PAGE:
You’re reading our weekly Maker Pro Newsletter, which focuses on the impact of makers in business and technology. Our coverage includes hardware startups, new products, incubators, and innovators, along with technology and market trends. Subscribe today and never miss a post.
“My first hundred thousand dollar mistake was making all the molds.” –ADI Founder Kevin Liang
Inventing the City of the Future at Maker Faire Barcelona
When tens of thousands of makers gathered this past weekend for Maker Faire Barcelona (@MakerfaireBCN), they weren’t just taking part in a European maker extravaganza — they were also bearing witness to myriad ideas and technologies intended to explore the future of lived urban spaces.
As such, the event was a grand experiment in the power of groups of innovators to collectively confront a design challenge, and the results were extraordinary. There was the Fertilecity Project (@Fertilecity), for instance, which is exploring ways to harness rainwater and residual heat to produce food on next-generation rooftop gardens. There was also Open Source Beehives (@OSBeehives), which is creating a system of sensors and algorithms that beekeepers can use to track colony health, as well as Mass Distribution of (Almost) Anything, a trans-media exhibition by Fab Lab Barcelona (@fablabbcn) that looks at how manufacturing can be reintegrated into the urban environments — and, of course, much more.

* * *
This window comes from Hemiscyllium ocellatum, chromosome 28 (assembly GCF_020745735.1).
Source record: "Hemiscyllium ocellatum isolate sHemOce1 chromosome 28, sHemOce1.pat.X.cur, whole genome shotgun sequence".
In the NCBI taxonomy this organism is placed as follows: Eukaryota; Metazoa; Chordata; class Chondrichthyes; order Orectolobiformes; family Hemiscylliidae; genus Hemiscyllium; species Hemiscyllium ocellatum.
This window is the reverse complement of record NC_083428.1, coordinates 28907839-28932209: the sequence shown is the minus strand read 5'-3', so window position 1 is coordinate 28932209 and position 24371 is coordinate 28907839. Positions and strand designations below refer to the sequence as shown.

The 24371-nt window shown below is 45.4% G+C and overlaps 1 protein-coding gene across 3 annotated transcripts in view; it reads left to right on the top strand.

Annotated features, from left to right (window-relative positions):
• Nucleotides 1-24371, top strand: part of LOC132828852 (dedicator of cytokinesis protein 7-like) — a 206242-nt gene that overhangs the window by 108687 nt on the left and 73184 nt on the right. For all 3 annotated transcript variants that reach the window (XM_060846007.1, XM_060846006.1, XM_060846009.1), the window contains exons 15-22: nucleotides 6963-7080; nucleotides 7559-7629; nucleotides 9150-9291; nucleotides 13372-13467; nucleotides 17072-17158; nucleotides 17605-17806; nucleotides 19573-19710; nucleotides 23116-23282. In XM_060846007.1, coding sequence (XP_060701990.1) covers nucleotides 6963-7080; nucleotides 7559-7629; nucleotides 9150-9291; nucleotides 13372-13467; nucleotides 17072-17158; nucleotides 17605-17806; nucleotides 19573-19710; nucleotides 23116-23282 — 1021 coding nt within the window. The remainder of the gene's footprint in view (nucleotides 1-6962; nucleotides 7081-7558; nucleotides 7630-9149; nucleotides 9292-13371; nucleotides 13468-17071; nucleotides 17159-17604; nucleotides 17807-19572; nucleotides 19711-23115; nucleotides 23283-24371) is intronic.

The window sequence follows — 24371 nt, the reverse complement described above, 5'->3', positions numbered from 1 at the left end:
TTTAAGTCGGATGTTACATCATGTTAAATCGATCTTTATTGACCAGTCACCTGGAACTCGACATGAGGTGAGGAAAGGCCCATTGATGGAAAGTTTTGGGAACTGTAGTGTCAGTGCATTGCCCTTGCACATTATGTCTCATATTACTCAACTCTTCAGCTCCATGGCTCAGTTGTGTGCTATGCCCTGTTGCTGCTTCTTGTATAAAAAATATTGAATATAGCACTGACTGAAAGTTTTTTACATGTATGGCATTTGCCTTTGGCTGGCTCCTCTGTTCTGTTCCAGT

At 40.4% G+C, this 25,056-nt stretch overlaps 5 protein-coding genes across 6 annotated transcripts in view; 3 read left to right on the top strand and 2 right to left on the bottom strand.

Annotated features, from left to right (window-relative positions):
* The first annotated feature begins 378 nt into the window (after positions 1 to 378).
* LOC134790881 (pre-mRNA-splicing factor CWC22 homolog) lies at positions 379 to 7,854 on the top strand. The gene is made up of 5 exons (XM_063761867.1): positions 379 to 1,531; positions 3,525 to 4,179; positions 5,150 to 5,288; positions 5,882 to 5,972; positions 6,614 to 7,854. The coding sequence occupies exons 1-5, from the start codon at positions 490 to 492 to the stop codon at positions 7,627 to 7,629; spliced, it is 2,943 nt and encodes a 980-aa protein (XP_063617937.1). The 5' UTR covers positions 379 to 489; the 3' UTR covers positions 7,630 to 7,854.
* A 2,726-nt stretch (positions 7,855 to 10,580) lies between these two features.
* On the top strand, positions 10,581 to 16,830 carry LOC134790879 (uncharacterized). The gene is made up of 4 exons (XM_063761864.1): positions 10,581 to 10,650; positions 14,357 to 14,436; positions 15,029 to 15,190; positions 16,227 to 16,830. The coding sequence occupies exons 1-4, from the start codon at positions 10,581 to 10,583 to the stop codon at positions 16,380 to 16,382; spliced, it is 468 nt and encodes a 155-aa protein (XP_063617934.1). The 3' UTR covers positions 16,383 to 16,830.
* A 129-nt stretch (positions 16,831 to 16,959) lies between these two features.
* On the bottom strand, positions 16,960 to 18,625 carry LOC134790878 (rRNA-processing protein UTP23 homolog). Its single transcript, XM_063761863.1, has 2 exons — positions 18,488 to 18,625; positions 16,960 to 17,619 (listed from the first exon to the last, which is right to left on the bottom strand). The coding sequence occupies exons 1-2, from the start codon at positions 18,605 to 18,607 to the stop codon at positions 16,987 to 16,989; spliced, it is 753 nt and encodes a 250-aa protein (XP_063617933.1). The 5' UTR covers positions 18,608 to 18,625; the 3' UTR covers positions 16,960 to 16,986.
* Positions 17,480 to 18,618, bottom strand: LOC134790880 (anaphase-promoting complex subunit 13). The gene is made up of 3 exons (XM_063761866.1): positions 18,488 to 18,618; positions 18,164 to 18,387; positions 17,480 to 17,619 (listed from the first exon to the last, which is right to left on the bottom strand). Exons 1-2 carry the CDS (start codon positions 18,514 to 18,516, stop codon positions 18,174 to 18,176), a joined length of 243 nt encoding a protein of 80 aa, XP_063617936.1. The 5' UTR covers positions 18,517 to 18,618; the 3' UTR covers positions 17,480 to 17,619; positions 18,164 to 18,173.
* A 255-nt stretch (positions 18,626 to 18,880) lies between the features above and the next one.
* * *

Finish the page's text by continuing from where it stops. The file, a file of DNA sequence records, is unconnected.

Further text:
“We’re giving visibility to an immense local community that tends to stay in their garages producing,” said Mariona A. Ciller, the director of Maker Faire Barcelona. “We’re connecting business, makers, citizens of all ages with the Maker Movement and giving them new ideas of how cities can produce locally and connect globally!”
How Tariffs Could Affect Maker Pros
We’ve written previously about how looming trade conflicts could affect hardware startups and other entrepreneurs who build things. Now, inveterate maker pro Andrew “Bunnie” Huang (@bunniestudios) weighed in on his blog — and he believes that the tariffs scheduled to go into effect next month are going to hurt small-time makers far more than big companies, which can afford to protect their supply chains.
“A huge variable I realize that nobody knows the answer to is how durable the tariffs will be, e.g. are they here for just a couple months until the midterms are over, or are they a fixture and ultimately a new revenue stream the government will become dependent upon to tighten up the deficit caused by the tax cut and jobs act,” he told Make: this week. “If it’s the latter then there will be huge problems for the US, as this is a hugely regressive tax.”
The Maker Pros of Africa
Nigerian professor, entrepreneur and maker advocate Ndubuisi Ekekwe has a new lecture about the state of the hardware market in Africa. Tech funding in Africa has largely flowed toward software and financial companies, he said — but with the right infrastructure improvements, he believes, innovators across Africa could invent technology that could solve many problems in energy, agriculture and healthcare.